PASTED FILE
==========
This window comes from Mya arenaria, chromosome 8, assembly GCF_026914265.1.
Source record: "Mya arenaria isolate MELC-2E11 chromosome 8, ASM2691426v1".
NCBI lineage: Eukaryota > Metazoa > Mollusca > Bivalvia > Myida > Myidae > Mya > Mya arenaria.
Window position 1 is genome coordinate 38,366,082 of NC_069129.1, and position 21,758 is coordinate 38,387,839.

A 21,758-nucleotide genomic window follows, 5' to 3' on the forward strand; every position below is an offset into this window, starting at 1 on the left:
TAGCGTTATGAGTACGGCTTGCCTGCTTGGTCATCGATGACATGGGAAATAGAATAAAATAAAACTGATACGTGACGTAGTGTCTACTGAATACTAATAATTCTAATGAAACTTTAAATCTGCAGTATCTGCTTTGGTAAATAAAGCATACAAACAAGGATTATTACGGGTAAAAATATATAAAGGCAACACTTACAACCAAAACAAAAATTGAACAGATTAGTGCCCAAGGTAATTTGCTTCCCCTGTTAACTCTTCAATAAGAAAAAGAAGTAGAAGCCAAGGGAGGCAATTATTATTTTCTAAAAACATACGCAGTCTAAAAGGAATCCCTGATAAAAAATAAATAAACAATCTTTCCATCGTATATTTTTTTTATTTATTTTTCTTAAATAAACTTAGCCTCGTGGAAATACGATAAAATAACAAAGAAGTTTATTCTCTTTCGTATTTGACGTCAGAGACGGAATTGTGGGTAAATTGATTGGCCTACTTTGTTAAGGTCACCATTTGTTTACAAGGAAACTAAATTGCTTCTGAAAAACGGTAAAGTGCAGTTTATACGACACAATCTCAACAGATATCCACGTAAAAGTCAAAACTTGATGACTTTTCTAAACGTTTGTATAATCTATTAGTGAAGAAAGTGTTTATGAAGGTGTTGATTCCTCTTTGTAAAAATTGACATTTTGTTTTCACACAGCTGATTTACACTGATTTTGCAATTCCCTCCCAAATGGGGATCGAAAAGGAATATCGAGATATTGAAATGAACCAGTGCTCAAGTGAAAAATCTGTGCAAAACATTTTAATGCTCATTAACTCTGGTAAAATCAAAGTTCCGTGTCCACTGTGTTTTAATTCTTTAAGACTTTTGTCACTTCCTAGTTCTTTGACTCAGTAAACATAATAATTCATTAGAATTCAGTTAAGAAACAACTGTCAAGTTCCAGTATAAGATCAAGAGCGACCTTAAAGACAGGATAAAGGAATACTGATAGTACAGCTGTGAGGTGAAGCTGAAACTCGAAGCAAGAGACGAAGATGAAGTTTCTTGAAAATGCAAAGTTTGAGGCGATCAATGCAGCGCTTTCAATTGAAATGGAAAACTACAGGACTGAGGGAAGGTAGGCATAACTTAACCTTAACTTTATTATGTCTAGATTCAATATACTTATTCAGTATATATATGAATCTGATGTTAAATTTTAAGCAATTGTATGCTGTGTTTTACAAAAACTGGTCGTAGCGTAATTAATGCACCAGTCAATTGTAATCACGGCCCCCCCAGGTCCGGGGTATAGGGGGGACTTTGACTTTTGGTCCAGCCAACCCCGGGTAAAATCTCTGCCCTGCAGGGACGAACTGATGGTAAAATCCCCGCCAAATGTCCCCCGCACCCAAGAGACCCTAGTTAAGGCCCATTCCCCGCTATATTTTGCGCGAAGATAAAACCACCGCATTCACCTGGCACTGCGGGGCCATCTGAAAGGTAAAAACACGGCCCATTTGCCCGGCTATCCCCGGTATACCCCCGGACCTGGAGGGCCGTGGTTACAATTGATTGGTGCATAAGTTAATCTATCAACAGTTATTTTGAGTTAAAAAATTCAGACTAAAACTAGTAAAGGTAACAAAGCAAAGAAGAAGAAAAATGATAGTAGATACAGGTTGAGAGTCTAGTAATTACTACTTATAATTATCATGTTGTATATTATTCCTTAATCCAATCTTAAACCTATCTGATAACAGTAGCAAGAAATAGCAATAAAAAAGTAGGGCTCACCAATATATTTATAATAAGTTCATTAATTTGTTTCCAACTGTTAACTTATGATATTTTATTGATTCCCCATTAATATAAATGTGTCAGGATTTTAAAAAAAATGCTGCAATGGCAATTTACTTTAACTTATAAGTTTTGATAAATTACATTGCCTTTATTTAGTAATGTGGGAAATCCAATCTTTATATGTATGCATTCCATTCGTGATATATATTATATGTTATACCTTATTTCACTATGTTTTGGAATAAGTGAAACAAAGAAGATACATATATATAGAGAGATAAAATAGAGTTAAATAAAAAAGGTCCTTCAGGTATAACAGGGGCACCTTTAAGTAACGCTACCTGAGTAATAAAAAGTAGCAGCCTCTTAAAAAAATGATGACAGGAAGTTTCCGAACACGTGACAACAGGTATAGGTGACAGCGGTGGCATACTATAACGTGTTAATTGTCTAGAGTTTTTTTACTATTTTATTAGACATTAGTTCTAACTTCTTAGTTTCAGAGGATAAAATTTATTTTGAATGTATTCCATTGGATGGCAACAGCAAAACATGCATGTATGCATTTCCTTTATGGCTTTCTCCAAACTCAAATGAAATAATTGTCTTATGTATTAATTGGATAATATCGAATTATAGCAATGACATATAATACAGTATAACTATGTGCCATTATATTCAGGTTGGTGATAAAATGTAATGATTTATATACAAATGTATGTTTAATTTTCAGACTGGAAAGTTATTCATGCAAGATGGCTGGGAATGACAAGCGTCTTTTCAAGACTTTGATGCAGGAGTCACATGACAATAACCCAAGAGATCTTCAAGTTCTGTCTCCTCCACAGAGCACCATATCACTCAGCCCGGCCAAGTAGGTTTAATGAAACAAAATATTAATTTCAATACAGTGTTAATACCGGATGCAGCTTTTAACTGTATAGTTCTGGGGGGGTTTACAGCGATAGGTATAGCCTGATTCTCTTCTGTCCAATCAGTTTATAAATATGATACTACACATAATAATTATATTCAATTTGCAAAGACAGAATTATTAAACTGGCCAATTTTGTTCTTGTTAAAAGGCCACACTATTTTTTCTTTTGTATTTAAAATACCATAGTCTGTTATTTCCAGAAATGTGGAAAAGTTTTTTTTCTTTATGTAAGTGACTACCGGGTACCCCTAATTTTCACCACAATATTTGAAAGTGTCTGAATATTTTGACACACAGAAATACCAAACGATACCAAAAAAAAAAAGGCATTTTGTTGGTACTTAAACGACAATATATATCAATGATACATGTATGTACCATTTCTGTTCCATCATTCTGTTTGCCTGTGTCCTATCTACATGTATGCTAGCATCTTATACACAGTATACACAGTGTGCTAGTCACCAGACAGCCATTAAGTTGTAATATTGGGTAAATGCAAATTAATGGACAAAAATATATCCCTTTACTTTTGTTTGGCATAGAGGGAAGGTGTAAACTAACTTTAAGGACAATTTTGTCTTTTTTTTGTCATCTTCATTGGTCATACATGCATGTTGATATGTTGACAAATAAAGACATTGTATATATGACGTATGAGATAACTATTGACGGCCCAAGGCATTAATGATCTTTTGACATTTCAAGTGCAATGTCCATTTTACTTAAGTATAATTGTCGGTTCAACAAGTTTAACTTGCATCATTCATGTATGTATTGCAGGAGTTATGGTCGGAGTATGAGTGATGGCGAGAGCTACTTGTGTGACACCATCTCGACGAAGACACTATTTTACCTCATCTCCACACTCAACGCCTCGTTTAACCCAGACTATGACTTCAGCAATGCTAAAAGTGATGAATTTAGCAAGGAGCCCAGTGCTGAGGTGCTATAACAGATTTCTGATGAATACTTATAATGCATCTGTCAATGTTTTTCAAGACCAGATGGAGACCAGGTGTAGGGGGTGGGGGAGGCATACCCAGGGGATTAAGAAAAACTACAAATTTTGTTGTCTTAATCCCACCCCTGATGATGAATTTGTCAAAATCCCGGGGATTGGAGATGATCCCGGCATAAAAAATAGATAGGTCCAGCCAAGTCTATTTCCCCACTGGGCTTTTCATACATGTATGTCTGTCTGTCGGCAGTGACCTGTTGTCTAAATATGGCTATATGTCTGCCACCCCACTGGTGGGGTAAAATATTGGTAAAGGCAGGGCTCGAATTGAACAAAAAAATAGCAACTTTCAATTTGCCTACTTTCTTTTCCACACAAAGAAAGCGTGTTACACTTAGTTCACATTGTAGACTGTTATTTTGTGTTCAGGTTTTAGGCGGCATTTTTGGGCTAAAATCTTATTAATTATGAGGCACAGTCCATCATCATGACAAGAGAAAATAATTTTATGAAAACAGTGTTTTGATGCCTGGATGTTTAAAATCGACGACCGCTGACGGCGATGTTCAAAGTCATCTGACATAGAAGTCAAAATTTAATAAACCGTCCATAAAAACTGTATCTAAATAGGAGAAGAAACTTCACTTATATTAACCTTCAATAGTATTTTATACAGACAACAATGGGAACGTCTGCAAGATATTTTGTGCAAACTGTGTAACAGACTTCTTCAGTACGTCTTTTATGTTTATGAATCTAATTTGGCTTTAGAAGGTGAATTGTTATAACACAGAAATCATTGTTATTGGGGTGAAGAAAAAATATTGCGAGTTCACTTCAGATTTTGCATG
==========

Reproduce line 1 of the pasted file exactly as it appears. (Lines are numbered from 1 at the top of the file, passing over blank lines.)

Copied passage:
This window comes from Mya arenaria, chromosome 8, assembly GCF_026914265.1.